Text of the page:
Tesla Cybertruck debuts: Elon Musk’s alter ego?

James Raia

Elon Musk, the founder of Tesla, doesn’t do subtle. He makes spaceships that explode and underground vehicle transportation tunnels to nowhere. For the past 16 years, his company has also manufactured the only electric cars to infiltrate the internal combustion engine automotive industry successfully.

After several marketing promises gone awry, Musk has also introduced the Cybertruck, the massive utilitarian pickup he unveiled as a concept four years ago. It’s a futuristic contraption of extremes in design, construction and relevance. It’s the first stainless steel vehicle since the DeLorean featured in the 1985 movie “Back to the Future.”

The recently unveiled Tesla Cybertruck photographed in Kettleman City, California.
The Tesla Cybertruck recently be recharged in Kettleman City, California. Image © James Raia/2023.

Tesla enthusiasts have praised the Cybertruck as revolutionary. Detractors claim it’s reminiscent of poorly made metal origami wedges. With public sightings infrequent and head-turning, a first-time observer could define the beast as a mass of jagged, brushed metal on behemoth wheels. It has the appearance of an unfinished high school shop class project.

Coinciding with the vehicle’s debut in minuscule numbers, Tesla unveiled the specs, release dates and pricing for the Cybertruck’s pending three trim levels.

The single-motor, rear-wheel edition will be priced starting at $60,900. The top speed is 112 miles per hour and the towing capacity is 7,500 pounds. It’s estimated to accelerate from 0-to-60 miles per hour in 6.5 seconds, although its horsepower wasn’t announced. Its range is touted at 250 miles per full charge and its debut won’t be until 2025.

The interior design of the Tesla Cybertruck is minimalistic and spacious.
The interior design of the Tesla Cybertruck is minimalistic and spacious. Image courtesy of Tesla.

Scheduled for release in 2024 is the mid-range, dual-motor, heavier and faster Cybertruck. It will boast 600 horsepower, a 4.1-second standard acceleration effort, a 340-mile range, an 11,000-pound towing capacity and a $79,999 price.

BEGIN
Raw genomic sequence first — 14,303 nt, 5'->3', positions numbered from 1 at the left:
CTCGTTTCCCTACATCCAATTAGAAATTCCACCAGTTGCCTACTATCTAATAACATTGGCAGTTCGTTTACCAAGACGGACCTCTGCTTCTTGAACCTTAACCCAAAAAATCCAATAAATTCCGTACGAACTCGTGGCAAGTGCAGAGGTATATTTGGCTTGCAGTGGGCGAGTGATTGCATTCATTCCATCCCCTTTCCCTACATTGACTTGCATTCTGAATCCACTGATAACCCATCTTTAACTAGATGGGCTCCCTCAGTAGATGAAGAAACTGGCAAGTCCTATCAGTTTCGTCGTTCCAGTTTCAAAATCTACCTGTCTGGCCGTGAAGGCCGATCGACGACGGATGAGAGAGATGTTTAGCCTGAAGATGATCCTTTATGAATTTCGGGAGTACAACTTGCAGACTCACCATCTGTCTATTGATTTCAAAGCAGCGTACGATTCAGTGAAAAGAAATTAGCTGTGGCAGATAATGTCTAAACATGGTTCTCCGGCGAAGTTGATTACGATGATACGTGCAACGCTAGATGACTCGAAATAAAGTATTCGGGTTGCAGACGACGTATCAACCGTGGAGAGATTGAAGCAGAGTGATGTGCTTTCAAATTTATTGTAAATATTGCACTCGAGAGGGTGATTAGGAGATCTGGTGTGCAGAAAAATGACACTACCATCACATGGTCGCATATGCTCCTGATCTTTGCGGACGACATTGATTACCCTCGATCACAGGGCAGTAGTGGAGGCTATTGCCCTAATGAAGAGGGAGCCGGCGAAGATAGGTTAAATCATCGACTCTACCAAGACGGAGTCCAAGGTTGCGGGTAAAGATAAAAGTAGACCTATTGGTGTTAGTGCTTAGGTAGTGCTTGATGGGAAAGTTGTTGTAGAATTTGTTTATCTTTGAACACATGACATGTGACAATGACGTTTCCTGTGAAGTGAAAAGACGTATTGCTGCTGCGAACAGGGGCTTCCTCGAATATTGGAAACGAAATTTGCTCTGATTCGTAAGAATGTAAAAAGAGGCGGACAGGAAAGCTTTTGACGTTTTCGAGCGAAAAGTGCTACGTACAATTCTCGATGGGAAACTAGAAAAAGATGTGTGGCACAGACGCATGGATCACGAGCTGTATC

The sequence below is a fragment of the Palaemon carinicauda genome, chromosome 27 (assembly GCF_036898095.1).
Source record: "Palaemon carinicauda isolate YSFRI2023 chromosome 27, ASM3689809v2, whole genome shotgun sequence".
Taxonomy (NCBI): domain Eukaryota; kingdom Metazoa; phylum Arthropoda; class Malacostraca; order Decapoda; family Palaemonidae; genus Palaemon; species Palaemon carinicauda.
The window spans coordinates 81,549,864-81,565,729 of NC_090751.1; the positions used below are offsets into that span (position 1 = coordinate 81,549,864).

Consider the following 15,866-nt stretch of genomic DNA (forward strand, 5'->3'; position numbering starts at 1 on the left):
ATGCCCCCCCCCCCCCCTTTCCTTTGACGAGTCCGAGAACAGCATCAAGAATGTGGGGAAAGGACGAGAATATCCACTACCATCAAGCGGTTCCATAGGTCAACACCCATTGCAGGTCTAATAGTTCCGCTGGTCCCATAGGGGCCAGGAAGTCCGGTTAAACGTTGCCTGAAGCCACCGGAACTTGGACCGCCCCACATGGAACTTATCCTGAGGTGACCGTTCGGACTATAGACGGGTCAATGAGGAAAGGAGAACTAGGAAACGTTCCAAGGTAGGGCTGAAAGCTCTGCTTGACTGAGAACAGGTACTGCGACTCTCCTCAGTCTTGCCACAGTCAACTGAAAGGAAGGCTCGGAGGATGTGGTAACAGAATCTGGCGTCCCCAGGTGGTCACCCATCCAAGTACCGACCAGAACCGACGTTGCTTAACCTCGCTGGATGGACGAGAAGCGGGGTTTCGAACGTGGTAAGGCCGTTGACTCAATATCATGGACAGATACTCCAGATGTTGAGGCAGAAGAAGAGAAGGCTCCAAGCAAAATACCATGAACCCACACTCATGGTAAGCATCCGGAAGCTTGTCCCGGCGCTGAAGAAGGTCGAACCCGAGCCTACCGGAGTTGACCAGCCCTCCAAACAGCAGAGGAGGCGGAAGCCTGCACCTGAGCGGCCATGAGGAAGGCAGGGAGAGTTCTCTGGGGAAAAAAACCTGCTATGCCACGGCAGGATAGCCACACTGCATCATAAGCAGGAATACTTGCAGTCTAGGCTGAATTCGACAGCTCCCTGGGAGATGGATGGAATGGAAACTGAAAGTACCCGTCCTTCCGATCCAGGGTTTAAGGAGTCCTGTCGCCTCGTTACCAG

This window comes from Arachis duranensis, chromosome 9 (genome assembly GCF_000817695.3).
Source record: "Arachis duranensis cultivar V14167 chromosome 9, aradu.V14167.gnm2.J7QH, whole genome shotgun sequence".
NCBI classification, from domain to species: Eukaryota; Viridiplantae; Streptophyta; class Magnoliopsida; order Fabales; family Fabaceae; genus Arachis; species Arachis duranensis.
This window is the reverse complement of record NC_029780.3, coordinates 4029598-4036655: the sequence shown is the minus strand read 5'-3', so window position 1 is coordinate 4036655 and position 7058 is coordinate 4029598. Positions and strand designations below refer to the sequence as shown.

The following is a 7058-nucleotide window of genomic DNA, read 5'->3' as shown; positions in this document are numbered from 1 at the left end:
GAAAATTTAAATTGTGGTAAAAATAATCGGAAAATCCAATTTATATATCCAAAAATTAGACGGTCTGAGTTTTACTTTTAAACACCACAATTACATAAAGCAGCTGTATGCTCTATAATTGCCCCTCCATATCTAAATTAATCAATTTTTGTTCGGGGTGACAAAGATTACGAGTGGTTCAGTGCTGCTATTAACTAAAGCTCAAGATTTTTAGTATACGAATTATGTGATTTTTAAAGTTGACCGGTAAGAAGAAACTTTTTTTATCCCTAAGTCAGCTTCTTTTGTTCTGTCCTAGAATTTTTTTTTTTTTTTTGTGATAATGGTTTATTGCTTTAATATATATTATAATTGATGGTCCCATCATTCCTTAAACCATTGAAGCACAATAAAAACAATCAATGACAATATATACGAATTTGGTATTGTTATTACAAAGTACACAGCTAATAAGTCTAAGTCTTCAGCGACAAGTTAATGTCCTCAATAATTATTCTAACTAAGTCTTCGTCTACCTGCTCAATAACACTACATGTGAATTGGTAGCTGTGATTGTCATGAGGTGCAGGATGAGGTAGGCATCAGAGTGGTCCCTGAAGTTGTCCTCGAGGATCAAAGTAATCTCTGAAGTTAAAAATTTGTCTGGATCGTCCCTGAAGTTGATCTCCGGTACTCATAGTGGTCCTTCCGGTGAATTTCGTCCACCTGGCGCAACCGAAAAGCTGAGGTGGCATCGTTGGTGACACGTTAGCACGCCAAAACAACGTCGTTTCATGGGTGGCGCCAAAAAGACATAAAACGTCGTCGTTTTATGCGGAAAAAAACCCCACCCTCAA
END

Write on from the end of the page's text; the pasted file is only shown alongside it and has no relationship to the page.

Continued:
The top-line, three-motor offering will feature 845 horsepower, a 0-60 mph effort in 2.6 seconds and a top speed of 130 mph. The range is 320 miles, but the capacity can be extended to 440 miles with an optional extra battery pack. Its starting price was announced at $99,990.

Innovation reigns. The Cybertruck’s battery is capable of 11.5 kW of bi-directional power. The truck can be used as a home generator and the integrated 120-volt and 240-volt outlets can be used while traveling. The vehicle’s V3 Supercharger is capable of 250 kW, resulting in 128 to 136 miles of range added in 15 minutes.

The Tesla Cybertruck has a versatile charging system.
The Tesla Cybertruck has a versatile charging system. Photo courtesy of Tesla.

Storage is plentiful. Sixty-seven cubic feet of space is available under the bed floor. The bed also has a 2,500-pound payload capacity in its 4-foot-wide by 6-foot-long area. The tonneau cover opens and closes like a rolltop desk.

The interior is a minimalist playground, highlighted by an 18 1/2-inch front touchscreen, a 9.4-inch rear touchscreen and a yoke-style steering wheel. There’s comfortable seating for five.

Musk says Tesla has more than 1 million $100 deposits for the Cybertruck. The number seems extraordinary until noting the company’s rapidly rising sales. Tesla sold 354,822 vehicles in the United States in 2022, a 53 percent increase from 2021. The Tesla Model Y was the country’s ninth-best-selling car in 2022, the Model 3 placed 15th.

Still, the current Tesla lineup includes sedans and a sporty utility vehicle. All appear within the norms of car design.

The Cybertruck does not. The manufacturer reports the vehicle is 223.7 inches (about 18 1/2 feet) long and 86.6 inches (about 7 feet, 3 inches) wide with side mirrors folded and 95 inches (7 feet, 11 inches) with the mirrors extended. It’s 70.5 (5 feet, 10 1/2 inches) tall. The wheels and tires combine 34.6 inches in height and 11.2 inches in width. Ground clearance is 17.4 inches in extract (off-road) mode.

Like the monstrous Hummer, it’s hard to determine what consumer buying segment will purchase the Cybertruck. It’s an attention-grabber, a chariot of bravado. It’s big, bold and boastful. It’s what Elon Musk does best.

Article Last Updated: December 11, 2023.

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